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London Fashion Week Roundup

London Fashion Week, known for its elevation of emerging talent, did not disappoint in its four-day schedule of both in-person and digital presentations. With household names such as Victoria Beckham, Burberry and JW Anderson missing from the week’s events, gaps in the programme were filled by a variety of up-and-coming designers eager to make a statement. This year’s graduates from UAL’s London College of Fashion and Central Saint Martins, two of London’s most prestigious fashion universities, showcased their final year collections on Friday and Sunday respectively.


Presentations from more well-known names such as Molly Goddard, 16Arlington and Simone Rocha were accompanied by newer designers Chet Lo, Saul Nash and Poster Girl bringing together a schedule of expansive designs which challenged the traditional boundaries of British fashion. Here are some of Kindred.’s favourite collections from London Fashion Week.


Simone Rocha - Children of Lir

Simone Rocha show, Runway, Autumn Winter 2022, London Fashion Week, UK - 20 Feb 2022
Source: Shutterstock

Simone Rocha show, Runway, Autumn Winter 2022, London Fashion Week, UK - 20 Feb 2022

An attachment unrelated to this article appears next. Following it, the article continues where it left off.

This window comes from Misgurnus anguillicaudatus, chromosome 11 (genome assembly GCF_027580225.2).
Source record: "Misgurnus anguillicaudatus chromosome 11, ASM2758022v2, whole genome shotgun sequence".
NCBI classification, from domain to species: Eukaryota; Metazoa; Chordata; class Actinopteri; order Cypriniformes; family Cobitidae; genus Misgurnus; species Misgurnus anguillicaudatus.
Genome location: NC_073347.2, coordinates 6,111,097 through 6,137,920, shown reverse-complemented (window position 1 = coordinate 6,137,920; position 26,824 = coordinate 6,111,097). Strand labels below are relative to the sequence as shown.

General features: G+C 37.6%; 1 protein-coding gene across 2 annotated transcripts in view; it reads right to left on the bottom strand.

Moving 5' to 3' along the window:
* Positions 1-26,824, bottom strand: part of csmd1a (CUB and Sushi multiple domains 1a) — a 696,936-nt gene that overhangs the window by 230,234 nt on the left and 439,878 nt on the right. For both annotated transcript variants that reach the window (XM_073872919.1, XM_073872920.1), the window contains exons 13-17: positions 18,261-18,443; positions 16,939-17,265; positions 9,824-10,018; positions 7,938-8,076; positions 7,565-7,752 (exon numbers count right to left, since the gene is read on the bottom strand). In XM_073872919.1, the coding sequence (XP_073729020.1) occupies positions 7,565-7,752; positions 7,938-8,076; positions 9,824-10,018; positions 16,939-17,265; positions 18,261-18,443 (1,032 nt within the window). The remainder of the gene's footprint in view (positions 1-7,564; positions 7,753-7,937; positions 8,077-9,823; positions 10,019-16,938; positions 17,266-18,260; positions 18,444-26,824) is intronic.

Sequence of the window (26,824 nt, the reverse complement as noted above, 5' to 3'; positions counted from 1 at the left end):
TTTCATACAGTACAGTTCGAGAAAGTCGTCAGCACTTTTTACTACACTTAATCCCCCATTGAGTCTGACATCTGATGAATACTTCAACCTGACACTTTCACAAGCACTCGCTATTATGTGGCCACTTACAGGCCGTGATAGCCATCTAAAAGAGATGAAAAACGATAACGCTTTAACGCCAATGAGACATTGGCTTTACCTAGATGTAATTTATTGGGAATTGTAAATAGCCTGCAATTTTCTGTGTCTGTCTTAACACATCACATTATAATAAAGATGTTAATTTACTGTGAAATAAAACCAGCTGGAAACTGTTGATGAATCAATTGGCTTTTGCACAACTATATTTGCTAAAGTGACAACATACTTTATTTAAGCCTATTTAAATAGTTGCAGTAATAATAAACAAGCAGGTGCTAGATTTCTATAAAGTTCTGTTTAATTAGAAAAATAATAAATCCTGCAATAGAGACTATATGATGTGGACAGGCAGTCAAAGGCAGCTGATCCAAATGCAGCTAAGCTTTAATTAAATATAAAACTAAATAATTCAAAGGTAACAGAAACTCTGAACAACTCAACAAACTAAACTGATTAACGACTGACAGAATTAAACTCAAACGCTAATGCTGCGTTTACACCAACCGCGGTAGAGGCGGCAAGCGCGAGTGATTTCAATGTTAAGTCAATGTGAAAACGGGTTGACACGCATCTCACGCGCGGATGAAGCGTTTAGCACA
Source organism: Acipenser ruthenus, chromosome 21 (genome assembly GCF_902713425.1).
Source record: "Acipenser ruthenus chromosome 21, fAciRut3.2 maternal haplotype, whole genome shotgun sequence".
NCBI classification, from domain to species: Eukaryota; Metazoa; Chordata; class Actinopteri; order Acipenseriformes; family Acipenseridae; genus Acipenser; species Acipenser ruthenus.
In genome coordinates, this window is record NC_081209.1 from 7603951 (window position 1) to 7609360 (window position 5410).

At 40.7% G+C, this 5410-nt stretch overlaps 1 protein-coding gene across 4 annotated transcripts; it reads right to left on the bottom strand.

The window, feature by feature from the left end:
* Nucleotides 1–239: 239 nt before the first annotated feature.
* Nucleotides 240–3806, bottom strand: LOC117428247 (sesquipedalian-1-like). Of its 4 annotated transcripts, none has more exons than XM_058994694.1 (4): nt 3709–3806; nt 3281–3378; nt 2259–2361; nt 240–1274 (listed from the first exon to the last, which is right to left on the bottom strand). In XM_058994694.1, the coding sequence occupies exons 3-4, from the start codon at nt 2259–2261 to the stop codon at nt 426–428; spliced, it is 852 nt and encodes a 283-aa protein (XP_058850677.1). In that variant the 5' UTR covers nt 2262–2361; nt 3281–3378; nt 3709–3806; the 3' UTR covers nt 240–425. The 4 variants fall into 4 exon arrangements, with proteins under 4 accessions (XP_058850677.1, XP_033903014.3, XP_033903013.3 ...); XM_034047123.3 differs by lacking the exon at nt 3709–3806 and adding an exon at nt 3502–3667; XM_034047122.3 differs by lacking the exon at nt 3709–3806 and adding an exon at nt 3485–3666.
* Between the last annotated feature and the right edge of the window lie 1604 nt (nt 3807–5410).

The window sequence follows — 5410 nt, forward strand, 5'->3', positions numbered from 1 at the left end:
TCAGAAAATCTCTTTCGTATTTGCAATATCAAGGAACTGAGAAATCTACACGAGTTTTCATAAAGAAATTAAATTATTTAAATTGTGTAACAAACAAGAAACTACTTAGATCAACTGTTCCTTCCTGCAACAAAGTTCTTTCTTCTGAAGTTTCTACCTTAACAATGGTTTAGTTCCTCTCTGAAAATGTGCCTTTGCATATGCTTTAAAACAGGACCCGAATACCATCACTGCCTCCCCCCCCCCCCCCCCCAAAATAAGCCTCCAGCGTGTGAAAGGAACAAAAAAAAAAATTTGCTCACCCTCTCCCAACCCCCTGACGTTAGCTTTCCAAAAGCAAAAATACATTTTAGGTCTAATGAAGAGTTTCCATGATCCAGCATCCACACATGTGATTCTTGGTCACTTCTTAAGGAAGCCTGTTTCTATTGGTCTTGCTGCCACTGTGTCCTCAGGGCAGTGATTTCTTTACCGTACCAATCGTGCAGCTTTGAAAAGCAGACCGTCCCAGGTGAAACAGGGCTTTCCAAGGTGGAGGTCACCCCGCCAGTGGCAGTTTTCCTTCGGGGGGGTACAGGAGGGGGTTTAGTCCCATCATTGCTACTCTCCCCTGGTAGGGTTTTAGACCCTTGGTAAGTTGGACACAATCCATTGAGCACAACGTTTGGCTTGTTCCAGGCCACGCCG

Source: Shutterstock

Inspired by the Irish myth of the Children of Lir, in which the four children of King Lir were cursed by their wicked stepmother to live as swans for 900 years, Simone Rocha presented her AW22 collection at Lincoln’s Inn in Camden. Featuring sheer fabric with swan embroidery, ribbons and hemlines embellished with feather details and white ruffle panelling embedded into jackets and coats, Rocha included subtle nods to the tale throughout her collection. The designer took a turn from her usual ultra-embellished dresses, focusing the embellishments on the accessories instead, with her signature pearls added to socks, gloves and shoes, alongside jewelled eye looks from make-up artist Thomas de Kluyver. The exaggerated silhouettes and subtle details created mythical imagery, referencing back to her inspiration. Attended by English artist FKA Twiggs and fashion blogger Susanne Lau, who both wore pieces from the designer’s SS22 collection, the show was one of just a handful of well-known names to grace this season's LFW schedule.


S.S. Daley – Upstairs, Downstairs

S.S.DALEY show, Runway, Autumn Winter 2022, London Fashion Week, UK - 18 Feb 2022
Source: Shutterstock

S.S.DALEY show, Runway, Autumn Winter 2022, London Fashion Week, UK - 18 Feb 2022
Source: Shutterstock